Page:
Jonathan B. Tucker, 56, one of the country’s foremost experts on biological and chemical weapons and an influential nonproliferation advocate, was found dead July 31 at his home in the District.
A spokeswoman in the District’s Office of the Chief Medical Examiner said determination of the cause of death was pending further investigation.
Last year, Dr. Tucker stepped down after nearly 15 years as a research fellow in Washington at what is now the Monterey Institute’s James Martin Center for Nonproliferation Studies. At his death, he was awaiting a security clearance for a new job at the Department of Homeland Security.
A former editor at the journal Scientific American, he wrote authoritative histories on chemical warfare and the eradication of smallpox. In the early 1990s, he worked on arms control and nonproliferation matters at the State Department and the congressional Office of Technology Assessment.
By many accounts, Dr. Tucker possessed a scientist’s probing mind and a policy wonk’s fluency on national security issues. These traits earned him a trusted reputation on Capitol Hill and made him a key source to journalists seeking a credible opinion on biological and chemical weapons.
“Jonathan was a rare breed in that he knew the science of the issue, which was really complicated, and also knew the policy side,” said Paul Carroll, program director at the Ploughshares Fund, a nonproliferation group. “He was one of really a handful of people that could talk to both of these audiences, to both chemists and diplomats.”
In 1995, Dr. Tucker served as a United Nations weapons inspector in Iraq and helped comb laboratories there for lethal germs, noxious gases and other toxic substances. He used his firsthand knowledge of Iraqi leader Saddam Hussein’s chemical weapons program to advise the U.S. government before the invasion of Iraq in early 2003.
Dr. Tucker provided expert testimony to Congress on how he thought Hussein could potentially use his alleged arsenal against the American assault. He said U.N. representatives routinely discovered and destroyed hidden caches of Iraqi biological and chemical weapons after the 1991 Persian Gulf War.
Based on his research, Dr. Tucker told The Washington Post in 2003 that Hussein “may very well use whatever he has” in a “last-ditch defense situation.”
Dr. Tucker added that the artillery systems Hussein used in the Iran-Iraq war of the 1980s had since become obsolete and would not effectively distribute germ weapons.
Hussein “could contaminate areas,” Dr. Tucker said, but any possible usage of the weapons would “only slow the oncoming forces down” because U.S. troops had protective suits.
Ultimately, the precautions were unnecessary. Saddam had dismantled his weapons program years earlier.
Jonathan Brin Tucker was born in Boston on Aug. 2, 1954. He was a 1972 graduate of the private Phillips Academy in Andover, Mass.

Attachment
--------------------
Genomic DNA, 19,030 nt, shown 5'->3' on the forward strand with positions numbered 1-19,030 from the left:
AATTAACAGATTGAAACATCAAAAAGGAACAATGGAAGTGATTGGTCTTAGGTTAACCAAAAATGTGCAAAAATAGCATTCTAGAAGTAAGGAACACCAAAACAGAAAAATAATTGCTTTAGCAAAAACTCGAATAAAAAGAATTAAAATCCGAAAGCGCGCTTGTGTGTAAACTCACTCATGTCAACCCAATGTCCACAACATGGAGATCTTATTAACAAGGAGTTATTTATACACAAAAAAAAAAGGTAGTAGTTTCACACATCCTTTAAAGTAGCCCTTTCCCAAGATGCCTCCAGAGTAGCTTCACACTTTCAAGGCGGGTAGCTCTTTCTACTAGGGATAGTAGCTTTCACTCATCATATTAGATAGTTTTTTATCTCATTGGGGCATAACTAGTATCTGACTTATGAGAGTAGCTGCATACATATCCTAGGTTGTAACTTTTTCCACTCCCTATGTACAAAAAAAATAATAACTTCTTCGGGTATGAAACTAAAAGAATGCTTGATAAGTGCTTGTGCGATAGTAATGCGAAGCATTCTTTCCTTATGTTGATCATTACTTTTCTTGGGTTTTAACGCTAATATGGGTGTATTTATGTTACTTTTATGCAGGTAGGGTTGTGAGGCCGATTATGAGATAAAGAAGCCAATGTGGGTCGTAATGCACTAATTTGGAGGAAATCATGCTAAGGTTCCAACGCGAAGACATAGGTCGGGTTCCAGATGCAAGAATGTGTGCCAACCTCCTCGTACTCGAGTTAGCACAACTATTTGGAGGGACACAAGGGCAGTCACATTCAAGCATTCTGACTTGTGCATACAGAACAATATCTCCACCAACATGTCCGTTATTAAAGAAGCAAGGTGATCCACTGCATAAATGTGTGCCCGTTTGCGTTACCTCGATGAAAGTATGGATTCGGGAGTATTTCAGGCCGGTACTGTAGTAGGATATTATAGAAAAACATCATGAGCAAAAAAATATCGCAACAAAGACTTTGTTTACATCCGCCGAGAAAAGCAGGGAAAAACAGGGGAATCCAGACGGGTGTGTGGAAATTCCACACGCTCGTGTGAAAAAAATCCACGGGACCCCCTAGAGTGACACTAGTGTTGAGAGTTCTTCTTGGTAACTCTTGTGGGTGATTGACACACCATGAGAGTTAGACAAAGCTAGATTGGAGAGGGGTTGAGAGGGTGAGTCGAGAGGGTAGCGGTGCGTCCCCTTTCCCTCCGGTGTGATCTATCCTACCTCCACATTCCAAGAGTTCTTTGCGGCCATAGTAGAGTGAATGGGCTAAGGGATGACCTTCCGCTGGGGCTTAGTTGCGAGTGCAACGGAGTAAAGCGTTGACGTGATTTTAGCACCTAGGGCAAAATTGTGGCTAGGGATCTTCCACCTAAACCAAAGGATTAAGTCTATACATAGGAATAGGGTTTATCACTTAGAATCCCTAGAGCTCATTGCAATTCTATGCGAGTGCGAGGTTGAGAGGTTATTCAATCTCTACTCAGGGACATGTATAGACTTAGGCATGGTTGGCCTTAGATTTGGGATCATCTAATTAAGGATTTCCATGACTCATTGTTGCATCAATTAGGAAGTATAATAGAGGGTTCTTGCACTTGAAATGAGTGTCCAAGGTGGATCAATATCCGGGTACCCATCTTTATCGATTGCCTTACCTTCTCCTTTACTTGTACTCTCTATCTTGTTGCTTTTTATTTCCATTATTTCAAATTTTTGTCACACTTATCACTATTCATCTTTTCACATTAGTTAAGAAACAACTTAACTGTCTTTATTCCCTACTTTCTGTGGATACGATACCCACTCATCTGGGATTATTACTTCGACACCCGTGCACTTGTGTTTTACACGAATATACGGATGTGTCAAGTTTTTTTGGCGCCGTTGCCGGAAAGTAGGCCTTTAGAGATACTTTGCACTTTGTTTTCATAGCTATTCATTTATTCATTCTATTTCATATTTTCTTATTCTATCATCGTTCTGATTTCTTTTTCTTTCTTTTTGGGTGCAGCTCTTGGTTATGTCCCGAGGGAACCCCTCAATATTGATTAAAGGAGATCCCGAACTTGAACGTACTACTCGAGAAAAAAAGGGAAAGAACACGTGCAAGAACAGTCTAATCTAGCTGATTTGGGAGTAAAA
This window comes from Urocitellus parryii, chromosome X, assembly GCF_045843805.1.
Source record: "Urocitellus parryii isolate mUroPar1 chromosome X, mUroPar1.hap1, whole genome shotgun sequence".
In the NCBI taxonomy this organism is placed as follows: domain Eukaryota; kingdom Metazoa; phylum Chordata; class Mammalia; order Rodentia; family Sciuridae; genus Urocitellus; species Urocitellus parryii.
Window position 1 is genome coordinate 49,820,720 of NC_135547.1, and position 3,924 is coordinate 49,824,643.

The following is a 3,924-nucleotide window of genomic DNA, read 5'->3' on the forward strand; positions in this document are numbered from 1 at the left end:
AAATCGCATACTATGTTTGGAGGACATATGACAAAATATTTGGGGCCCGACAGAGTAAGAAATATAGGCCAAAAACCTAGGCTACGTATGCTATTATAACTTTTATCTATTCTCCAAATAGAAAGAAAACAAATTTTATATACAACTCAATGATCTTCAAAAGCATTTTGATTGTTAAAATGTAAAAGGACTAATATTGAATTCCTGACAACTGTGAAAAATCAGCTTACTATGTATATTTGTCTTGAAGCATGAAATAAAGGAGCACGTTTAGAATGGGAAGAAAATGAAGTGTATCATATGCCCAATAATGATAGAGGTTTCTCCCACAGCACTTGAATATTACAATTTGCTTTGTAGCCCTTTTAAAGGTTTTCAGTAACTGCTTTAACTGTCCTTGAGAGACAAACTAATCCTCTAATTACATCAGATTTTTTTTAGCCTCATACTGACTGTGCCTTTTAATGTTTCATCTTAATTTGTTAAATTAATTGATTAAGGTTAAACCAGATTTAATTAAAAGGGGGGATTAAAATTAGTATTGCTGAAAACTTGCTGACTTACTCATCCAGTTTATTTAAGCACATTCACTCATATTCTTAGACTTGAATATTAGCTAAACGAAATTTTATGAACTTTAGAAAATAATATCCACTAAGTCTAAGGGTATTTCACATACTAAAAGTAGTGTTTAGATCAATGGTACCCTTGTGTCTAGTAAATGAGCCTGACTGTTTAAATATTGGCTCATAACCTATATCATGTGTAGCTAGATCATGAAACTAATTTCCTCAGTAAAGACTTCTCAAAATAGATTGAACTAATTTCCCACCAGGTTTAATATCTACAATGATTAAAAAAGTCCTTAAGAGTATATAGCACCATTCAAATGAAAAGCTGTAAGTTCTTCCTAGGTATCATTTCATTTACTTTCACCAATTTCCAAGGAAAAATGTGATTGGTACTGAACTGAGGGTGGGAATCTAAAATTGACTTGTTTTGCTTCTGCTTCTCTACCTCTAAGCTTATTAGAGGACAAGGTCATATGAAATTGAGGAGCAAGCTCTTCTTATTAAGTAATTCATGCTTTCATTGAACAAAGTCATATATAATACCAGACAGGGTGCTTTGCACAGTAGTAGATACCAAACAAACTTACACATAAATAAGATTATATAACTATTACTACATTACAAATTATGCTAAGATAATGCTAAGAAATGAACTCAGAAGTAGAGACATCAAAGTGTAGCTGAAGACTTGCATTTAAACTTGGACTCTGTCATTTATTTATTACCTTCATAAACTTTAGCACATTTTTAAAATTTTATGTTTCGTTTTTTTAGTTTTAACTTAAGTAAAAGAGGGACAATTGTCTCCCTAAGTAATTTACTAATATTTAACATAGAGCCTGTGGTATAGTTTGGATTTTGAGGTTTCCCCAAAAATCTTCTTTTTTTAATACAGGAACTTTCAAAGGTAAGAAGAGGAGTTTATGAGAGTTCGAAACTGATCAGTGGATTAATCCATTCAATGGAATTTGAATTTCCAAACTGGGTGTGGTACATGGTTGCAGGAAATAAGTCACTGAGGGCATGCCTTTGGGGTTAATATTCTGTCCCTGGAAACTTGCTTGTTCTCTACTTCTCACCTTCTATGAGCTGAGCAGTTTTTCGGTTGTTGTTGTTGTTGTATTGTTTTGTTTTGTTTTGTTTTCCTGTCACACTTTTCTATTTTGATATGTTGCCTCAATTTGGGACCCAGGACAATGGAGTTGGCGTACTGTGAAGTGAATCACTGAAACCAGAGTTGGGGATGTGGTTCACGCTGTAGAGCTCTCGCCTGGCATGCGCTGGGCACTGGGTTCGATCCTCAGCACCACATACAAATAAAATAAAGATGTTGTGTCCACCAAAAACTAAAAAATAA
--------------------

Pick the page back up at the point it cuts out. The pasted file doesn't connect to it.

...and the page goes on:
He graduated from Yale University three years later with a degree in biology. He received a master’s degree from the University of Pennsylvania before earning a doctorate in nonproliferation studies from the Massachusetts Institute of Technology.
His marriage to Karen Fifer ended in divorce. Survivors include his mother, Deborah Tucker of Cambridge, Mass.; and a sister.
Dr. Tucker’s experience as a weapons inspector helped him to be named in 1995 to the Presidential Advisory Committee on Gulf War Veterans’ Illnesses.
The group was organized to investigate claims that troops who fought in the Persian Gulf War suffered from ailments possibly linked to chemical weapons.
Although he received high performance reviews, Dr. Tucker was dismissed from the team before the report was completed. In interviews afterward, Dr. Tucker said he was removed because he refused to limit his research to data provided solely by the government.
Dr. Tucker continued to investigate independently, conducting interviews with combat veterans and scouring declassified intelligence documents.
In testimony before a House government oversight subcommittee in 1997, Dr. Tucker said he found evidence that suggested Iraq deployed chemical weapons against coalition forces. His report contradicted the findings of the Defense Department and the CIA, which contended that no such armaments were used.
In 2008, the Research Advisory Committee on Gulf War Veterans’ Illnesses found that many of the symptoms veterans exhibited after the Gulf War may have been linked to chemical weapons. The panel concluded that Congress should allocate at least $60 million in funds to research Gulf War veterans’ health issues.
“He was right,” said Jonathan Winer, a former deputy assistant secretary of state for international law enforcement. “Public policy changed.”
Dr. Tucker’s books included “Scourge: The Once and Future Threat of Smallpox” (2001), which traced the virus over 6,000 years, and “War of Nerves: Chemical Warfare from World War I to Al-Qaeda” (2006).
In a New York Times review, author and germ warfare expert Ed Regis called “Scourge” a “concise, suspenseful and scientifically accurate narrative.”
Dr. Tucker’s last book is scheduled for publication early next year. A collaborative effort by 16 international experts, the book focuses on emerging technology and its benefits — and potentially dangerous uses — in the fields of chemistry and biology.